Open source shouldn’t be hard to get into
We’ve all been told to get into open-source software development. It is heavily encouraged in the industry. We have events like Hacktoberfest which even give out prizes for contributing. We’ve been told it is very valued in the industry, looks good on your CV, provides valuable experience and makes you a better developer.
Even though all of those statements are true, open-source projects still lack contributors. Why is that?
The Problem — Case in Point
The reason why many developers find open-source hard to get into is simple — the resources explaining these complex systems are few and far between.
That’s right, there are not enough resources online that clearly explain what an open-source project does and more importantly — how it does it. I believe this lack of good quality resources negatively impacts the industry (I’ve already talked about how every software engineer should write articles).
The end result is that open-source projects are not as newbie-friendly as they could be. This, I imagine, significantly lowers the number of contributors that a project might get.
Even knowing what a project is about is insufficient. To meaningfully contribute to it you need to know it’s whole architecture. Such documentation for most projects either doesn’t exist or is hidden deep down in some wiki page with possibly outdated information.
The onboarding process for newcomers needs to be as smooth as possible. Remember, people are exploring a project in their own free time and therefore the inconvenience threshold required to move on is very low.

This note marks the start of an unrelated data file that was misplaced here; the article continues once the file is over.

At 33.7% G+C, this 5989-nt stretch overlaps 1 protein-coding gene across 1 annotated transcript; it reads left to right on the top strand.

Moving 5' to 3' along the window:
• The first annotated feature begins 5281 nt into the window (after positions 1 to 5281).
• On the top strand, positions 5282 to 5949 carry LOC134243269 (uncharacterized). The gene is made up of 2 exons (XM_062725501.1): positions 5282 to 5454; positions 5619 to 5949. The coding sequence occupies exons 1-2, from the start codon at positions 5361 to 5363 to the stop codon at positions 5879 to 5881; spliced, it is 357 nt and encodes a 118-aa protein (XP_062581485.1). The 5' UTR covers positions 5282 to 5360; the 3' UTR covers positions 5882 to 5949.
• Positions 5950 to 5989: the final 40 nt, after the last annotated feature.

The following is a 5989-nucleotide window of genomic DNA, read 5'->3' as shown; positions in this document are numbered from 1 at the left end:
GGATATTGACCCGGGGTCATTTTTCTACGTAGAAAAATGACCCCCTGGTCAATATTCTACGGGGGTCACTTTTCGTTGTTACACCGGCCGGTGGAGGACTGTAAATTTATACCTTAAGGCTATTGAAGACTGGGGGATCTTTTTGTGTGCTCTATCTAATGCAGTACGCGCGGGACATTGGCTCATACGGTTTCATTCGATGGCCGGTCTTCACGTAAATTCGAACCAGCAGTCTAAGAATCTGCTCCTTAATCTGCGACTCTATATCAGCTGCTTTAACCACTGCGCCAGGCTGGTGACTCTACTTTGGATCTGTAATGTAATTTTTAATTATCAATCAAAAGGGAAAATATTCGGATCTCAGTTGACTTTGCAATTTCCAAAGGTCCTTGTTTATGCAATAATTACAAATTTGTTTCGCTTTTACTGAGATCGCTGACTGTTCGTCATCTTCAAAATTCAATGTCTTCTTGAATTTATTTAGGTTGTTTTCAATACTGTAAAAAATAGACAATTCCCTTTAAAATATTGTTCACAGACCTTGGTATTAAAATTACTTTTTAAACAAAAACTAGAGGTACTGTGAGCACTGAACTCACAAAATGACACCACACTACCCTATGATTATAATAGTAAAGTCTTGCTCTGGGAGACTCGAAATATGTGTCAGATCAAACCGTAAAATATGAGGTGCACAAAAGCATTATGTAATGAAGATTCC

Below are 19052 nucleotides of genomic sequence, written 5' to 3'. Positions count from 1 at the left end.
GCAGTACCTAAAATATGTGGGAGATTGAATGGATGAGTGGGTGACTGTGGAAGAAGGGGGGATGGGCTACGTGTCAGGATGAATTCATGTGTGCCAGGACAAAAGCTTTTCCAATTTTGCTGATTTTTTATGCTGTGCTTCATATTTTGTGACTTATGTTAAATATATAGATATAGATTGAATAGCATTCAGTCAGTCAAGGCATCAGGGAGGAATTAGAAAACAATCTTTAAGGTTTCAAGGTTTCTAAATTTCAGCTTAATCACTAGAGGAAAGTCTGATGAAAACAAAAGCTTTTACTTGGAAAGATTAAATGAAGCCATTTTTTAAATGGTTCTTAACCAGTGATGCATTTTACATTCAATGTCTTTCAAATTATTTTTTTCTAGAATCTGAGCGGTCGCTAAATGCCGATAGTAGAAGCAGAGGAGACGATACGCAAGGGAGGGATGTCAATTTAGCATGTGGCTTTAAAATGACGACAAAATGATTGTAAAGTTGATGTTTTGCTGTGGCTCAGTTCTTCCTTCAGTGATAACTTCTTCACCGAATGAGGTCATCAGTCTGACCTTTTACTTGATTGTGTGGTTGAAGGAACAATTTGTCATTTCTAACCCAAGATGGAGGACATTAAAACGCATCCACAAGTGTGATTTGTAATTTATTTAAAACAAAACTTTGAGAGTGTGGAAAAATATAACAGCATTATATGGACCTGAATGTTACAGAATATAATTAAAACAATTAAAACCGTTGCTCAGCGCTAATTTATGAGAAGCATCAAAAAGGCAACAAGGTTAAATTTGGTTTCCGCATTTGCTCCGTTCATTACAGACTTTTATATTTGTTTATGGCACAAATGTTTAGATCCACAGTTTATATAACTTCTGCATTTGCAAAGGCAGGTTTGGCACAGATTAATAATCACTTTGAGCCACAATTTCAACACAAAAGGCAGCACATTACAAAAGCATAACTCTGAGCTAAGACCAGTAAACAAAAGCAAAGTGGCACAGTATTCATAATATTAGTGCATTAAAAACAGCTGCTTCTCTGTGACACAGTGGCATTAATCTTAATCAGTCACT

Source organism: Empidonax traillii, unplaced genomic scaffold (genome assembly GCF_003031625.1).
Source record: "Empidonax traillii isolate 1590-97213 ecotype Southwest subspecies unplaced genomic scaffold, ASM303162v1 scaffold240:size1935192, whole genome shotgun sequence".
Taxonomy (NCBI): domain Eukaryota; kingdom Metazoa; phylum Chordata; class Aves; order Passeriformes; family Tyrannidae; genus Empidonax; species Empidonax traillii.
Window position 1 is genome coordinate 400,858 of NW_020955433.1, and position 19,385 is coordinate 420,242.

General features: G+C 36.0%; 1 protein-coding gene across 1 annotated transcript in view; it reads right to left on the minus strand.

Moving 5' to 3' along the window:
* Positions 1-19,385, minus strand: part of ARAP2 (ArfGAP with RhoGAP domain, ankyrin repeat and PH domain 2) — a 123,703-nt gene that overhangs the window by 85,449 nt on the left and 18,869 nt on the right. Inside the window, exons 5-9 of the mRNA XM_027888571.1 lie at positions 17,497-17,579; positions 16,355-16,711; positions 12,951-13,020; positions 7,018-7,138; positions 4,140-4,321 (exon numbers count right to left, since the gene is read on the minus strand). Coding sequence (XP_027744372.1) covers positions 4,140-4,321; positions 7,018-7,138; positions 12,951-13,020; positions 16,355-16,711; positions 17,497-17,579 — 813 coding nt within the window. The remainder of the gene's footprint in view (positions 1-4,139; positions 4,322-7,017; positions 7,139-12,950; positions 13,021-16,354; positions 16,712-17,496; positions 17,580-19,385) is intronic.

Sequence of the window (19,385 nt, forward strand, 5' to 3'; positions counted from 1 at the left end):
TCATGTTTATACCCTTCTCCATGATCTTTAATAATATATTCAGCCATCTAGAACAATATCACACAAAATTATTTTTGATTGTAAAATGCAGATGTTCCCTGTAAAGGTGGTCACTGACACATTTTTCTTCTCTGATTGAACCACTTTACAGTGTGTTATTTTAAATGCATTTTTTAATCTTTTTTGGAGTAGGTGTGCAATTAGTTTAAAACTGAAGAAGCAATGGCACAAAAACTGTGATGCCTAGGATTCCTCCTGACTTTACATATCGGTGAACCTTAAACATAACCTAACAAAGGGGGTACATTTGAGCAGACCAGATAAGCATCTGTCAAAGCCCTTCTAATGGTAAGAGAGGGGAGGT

Note that this is not meant to poke holes at certain projects. Almost all open-source projects lack good software evangelism. These examples are here to simply prove a point, not to diminish the usefulness of any project. Even my very much beloved Apache Kafka struggles here.
Its website gives a vague explanation with a lot of buzzwords. It itself has a section that says: “Too many buzzwords — what exactly is Camel? … There’s a great discussion about Camel at Stack Overflow.”
If a project’s own website points you to a Stack Overflow answer to describe what it does, you know that the documentation can be improved.
The explanation for this project is buried in the documentation three clicks away (Docs -> Latest -> What is Envoy). I personally found that description unsatisfying.
Yet, there seems to exist a very clear video made by the creator of Envoy itself — here. This introductory video is seemingly nowhere to be found on the project’s website and instead had to be searched on YouTube.
I have to give props that the architecture overview and overall documentation though, they seem very exhaustive.
The diagrams on their website make it look like it is some sort of messaging system and it seems like I’m not the only one that confused it.
While a database doesn’t need much explaining and Cassandra does have some information on its homepage, try opening up the documentation and taking a look at its architecture.
How is a new contributor supposed to learn how this database functions and help develop it?